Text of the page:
Justice

…isn’t what we always want it to be…

“We find, in the rules laid down by the greatest English Judges, who have been the brightest of mankind; We are to look upon it as more beneficial, that many guilty persons should escape unpunished, than one innocent person should suffer. The reason is, because it’s of more importance to community, that innocence should be protected, than it is, that guilt should be punished; for guilt and crimes are so frequent in the world, that all of them cannot be punished; and many times they happen in such a manner, that it is not of much consequence to the public, whether they are punished or not. But when innocence itself, is brought to the bar and condemned, especially to die, the subject will exclaim, it is immaterial to me, whether I behave well or ill; for virtue itself, is no security. And if such a sentiment as this, should take place in the mind of the subject, there would be an end to all security what so ever.”

~ John Adams, Adams’ Argument for the Defense in the case of Rex v. Wemms: Suffolk Superior Court, Boston, 3-4 December, 1770

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“Innocent until proven guilty” is quite possibly the one phrase that most people believe defines the American judicial system.  It’s also still, to this day, one of the hardest aspects of our judicial process to truly understand unless you happen to be a lawyer or have served on a jury.  The idea of the presumption of innocence in the American Court system predates the Founding Fathers and the Revolution.  In fact, it was an element of English Common Law that was so commonly accepted by the time the Revolution rolled around, that the specific idea of “innocent until proven guilty” isn’t even written into the Bill of Rights.  As part of the preexisting judicial framework, the Founders treated it basically as a given, and instead specified protections to enhance it.  Of all the Founders, Adams, as a one-time trial lawyer, was probably the most familiar with its nuances.  It was Adams who had successfully defended the extremely unpopular British soldiers responsible for the Boston Massacre because he firmly believed in the presumption of innocence as the bedrock of American law.  It was a difficult case, and he was publicly reviled by many for handling it.  But he took and won the case anyways.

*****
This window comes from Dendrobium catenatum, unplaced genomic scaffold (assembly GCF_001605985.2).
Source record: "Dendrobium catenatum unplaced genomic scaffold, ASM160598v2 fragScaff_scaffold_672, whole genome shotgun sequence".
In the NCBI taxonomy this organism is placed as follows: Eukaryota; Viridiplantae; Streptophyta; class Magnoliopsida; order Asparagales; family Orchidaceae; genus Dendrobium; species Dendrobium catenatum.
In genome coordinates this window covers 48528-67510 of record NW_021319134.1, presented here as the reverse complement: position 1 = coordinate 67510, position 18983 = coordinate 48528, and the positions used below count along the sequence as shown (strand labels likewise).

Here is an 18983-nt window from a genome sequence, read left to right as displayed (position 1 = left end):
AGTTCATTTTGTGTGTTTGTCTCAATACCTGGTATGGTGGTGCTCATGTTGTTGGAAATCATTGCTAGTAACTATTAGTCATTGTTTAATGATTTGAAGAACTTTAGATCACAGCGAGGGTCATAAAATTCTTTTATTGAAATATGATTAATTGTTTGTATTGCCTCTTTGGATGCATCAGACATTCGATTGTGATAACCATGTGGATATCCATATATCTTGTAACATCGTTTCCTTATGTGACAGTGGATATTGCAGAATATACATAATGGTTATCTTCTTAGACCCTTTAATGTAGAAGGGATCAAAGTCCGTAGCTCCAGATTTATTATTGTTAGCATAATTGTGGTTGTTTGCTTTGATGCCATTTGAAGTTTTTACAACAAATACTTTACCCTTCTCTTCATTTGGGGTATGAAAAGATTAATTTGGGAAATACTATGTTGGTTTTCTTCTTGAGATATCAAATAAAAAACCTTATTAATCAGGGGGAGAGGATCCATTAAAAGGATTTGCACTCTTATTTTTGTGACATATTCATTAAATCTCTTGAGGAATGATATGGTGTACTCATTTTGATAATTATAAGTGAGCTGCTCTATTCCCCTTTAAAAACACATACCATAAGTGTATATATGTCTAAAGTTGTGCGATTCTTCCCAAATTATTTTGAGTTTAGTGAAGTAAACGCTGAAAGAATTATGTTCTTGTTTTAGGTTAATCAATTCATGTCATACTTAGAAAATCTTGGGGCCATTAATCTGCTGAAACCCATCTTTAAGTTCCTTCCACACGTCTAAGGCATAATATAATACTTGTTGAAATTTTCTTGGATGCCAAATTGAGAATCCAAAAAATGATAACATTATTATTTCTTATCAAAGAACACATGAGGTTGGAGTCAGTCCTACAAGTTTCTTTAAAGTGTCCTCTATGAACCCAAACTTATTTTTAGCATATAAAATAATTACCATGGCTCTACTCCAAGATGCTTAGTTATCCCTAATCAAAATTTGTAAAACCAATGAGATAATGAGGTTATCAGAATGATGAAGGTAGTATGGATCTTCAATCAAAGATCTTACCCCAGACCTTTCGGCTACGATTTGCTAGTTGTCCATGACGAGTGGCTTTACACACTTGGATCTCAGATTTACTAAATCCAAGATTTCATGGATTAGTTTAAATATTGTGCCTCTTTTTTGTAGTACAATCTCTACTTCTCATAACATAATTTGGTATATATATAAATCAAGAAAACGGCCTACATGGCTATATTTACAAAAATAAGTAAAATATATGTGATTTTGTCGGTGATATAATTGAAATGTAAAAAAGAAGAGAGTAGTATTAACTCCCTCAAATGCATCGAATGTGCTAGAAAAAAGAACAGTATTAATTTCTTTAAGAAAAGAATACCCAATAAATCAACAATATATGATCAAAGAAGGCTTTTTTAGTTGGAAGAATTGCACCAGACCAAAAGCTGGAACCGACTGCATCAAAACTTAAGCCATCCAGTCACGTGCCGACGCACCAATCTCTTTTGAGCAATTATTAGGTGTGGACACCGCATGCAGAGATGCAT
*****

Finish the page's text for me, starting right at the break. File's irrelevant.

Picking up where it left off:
Why?  Why is it so vitally important to our nation that our basic justice system essentially allow people to who may be guilty to go free?  Because we believe in liberty above all else.  As Adams so rightly put it, it is far better to let many guilty people go free than to jail one innocent person (yes, innocent people still do go to jail here, but its a worthy goal).  The other reason is that our justice system is built in and on laws created by us and our representatives.  Lacking an omniscient person to review all cases, justice dispensed by our courts cannot and never will be perfect.  Basically, our justice system is not blind.  How could it be?  It is shaded and shaped by the experiences and insights jurors and judges and lawyers and even the public bring to the cases at hand.  It’s imperfect.  And it is because of this imperfect nature that the idea of “innocent until proven guilty” is essential.  Our court system can only dispense justice under the law.  Some days justice under the law is not the same as true justice.  Some days it is.  And as difficult as that can be to accept during any given case, it’s what makes our judicial system as just as any system can be.  You can call it unfair, but as for me, I’m with Adams.

 

Res Publica

 

Documentation without Representation:

John Adams, Adams’ Argument for the Defense in the case of Rex v. Wemms: Suffolk Superior Court, Boston, 3-4 December, 1770 (emphasis added by me)

http://founders.archives.gov/documents/Adams/05-03-02-0001-0004-0016

Electronic Text Courtesy of the US National Archives

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